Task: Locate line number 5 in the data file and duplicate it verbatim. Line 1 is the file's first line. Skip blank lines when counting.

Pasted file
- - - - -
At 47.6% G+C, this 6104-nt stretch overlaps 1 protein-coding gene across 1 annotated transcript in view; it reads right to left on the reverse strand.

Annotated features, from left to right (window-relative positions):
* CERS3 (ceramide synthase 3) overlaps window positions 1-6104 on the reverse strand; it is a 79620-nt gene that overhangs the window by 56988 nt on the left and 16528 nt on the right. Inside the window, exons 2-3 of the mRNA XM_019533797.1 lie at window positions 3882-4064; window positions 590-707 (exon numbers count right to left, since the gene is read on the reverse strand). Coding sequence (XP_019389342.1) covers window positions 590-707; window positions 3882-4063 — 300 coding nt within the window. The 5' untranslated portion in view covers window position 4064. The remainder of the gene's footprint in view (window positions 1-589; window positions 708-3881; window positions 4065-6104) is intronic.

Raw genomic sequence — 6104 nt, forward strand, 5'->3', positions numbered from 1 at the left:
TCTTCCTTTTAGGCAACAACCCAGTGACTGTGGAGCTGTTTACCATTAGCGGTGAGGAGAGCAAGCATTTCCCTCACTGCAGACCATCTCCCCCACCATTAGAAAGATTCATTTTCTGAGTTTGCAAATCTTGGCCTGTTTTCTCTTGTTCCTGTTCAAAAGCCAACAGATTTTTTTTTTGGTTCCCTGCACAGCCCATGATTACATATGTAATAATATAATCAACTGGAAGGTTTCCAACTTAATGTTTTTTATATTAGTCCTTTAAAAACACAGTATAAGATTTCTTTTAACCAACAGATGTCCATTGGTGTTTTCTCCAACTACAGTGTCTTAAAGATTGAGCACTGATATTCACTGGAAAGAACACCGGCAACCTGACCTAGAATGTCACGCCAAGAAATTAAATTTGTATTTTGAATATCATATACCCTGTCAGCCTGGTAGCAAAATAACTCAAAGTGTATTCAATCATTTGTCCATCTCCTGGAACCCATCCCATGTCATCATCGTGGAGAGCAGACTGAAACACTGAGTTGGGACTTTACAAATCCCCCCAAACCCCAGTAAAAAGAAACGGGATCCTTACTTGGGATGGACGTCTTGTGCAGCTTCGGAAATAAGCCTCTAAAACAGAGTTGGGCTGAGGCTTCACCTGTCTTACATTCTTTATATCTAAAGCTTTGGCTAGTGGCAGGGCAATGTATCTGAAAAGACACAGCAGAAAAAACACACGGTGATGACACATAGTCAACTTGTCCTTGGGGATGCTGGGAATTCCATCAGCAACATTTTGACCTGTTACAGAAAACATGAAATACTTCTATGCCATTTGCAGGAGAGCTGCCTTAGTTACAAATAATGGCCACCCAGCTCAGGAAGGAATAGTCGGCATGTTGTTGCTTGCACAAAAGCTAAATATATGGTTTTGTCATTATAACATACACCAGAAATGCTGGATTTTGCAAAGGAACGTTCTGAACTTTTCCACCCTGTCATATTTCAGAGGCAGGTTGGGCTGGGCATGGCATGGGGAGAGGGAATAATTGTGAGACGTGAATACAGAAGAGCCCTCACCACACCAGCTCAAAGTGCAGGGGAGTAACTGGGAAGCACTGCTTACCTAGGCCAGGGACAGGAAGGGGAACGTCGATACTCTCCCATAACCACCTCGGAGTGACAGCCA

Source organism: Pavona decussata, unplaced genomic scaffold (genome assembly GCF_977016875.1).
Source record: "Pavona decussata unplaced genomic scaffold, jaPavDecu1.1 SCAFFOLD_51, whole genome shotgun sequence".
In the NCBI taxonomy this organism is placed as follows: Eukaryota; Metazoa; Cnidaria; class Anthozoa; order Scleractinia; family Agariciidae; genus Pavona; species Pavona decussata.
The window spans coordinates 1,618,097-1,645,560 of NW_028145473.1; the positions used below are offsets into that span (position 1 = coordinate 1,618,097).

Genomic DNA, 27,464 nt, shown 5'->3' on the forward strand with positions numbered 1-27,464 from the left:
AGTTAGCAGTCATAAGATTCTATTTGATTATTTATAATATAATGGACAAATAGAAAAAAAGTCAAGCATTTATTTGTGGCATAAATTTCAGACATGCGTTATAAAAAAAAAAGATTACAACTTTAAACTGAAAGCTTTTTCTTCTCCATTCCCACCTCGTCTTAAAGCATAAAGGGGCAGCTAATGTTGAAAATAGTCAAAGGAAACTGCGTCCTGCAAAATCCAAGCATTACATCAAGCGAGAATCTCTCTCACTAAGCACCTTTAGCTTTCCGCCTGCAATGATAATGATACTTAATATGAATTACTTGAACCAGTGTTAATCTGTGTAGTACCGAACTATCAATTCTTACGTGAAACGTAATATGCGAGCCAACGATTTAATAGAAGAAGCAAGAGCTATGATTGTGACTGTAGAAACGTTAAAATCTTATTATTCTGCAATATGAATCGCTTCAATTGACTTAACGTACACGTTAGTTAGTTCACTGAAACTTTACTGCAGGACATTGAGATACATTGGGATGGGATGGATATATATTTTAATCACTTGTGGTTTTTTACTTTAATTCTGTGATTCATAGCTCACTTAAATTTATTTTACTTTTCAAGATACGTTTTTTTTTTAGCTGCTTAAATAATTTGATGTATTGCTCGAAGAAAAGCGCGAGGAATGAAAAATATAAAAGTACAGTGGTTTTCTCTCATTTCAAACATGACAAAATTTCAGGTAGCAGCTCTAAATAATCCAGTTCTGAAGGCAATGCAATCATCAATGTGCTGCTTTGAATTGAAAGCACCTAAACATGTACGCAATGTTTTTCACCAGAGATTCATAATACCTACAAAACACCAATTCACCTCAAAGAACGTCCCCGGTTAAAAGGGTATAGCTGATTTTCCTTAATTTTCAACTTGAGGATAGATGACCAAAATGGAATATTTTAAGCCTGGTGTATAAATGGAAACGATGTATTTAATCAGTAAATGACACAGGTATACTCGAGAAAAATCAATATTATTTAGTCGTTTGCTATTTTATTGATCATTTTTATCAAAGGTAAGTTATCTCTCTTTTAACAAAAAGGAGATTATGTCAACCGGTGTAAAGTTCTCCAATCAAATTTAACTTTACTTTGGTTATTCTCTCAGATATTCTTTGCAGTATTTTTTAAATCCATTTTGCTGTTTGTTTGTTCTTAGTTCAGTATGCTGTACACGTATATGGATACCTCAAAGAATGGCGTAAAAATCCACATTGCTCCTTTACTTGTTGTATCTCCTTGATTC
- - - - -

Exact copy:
TCTTCCTTTTAGGCAACAACCCAGTGACTGTGGAGCTGTTTACCATTAGCGGTGAGGAGAGCAAGCATTTCCCTCACTGCAGACCATCTCCCCCACCATTAGAAAGATTCATTTTCTGAGTTTGCAAATCTTGGCCTGTTTTCTCTTGTTCCTGTTCAAAAGCCAACAGATTTTTTTTTTGGTTCCCTGCACAGCCCATGATTACATATGTAATAATATAATCAACTGGAAGGTTTCCAACTTAATGTTTTTTATATTAGTCCTTTAAAAACACAGTATAAGATTTCTTTTAACCAACAGATGTCCATTGGTGTTTTCTCCAACTACAGTGTCTTAAAGATTGAGCACTGATATTCACTGGAAAGAACACCGGCAACCTGACCTAGAATGTCACGCCAAGAAATTAAATTTGTATTTTGAATATCATATACCCTGTCAGCCTGGTAGCAAAATAACTCAAAGTGTATTCAATCATTTGTCCATCTCCTGGAACCCATCCCATGTCATCATCGTGGAGAGCAGACTGAAACACTGAGTTGGGACTTTACAAATCCCCCCAAACCCCAGTAAAAAGAAACGGGATCCTTACTTGGGATGGACGTCTTGTGCAGCTTCGGAAATAAGCCTCTAAAACAGAGTTGGGCTGAGGCTTCACCTGTCTTACATTCTTTATATCTAAAGCTTTGGCTAGTGGCAGGGCAATGTATCTGAAAAGACACAGCAGAAAAAACACACGGTGATGACACATAGTCAACTTGTCCTTGGGGATGCTGGGAATTCCATCAGCAACATTTTGACCTGTTACAGAAAACATGAAATACTTCTATGCCATTTGCAGGAGAGCTGCCTTAGTTACAAATAATGGCCACCCAGCTCAGGAAGGAATAGTCGGCATGTTGTTGCTTGCACAAAAGCTAAATATATGGTTTTGTCATTATAACATACACCAGAAATGCTGGATTTTGCAAAGGAACGTTCTGAACTTTTCCACCCTGTCATATTTCAGAGGCAGGTTGGGCTGGGCATGGCATGGGGAGAGGGAATAATTGTGAGACGTGAATACAGAAGAGCCCTCACCACACCAGCTCAAAGTGCAGGGGAGTAACTGGGAAGCACTGCTTACCTAGGCCAGGGACAGGAAGGGGAACGTCGATACTCTCCCATAACCACCTCGGAGTGACAGCCA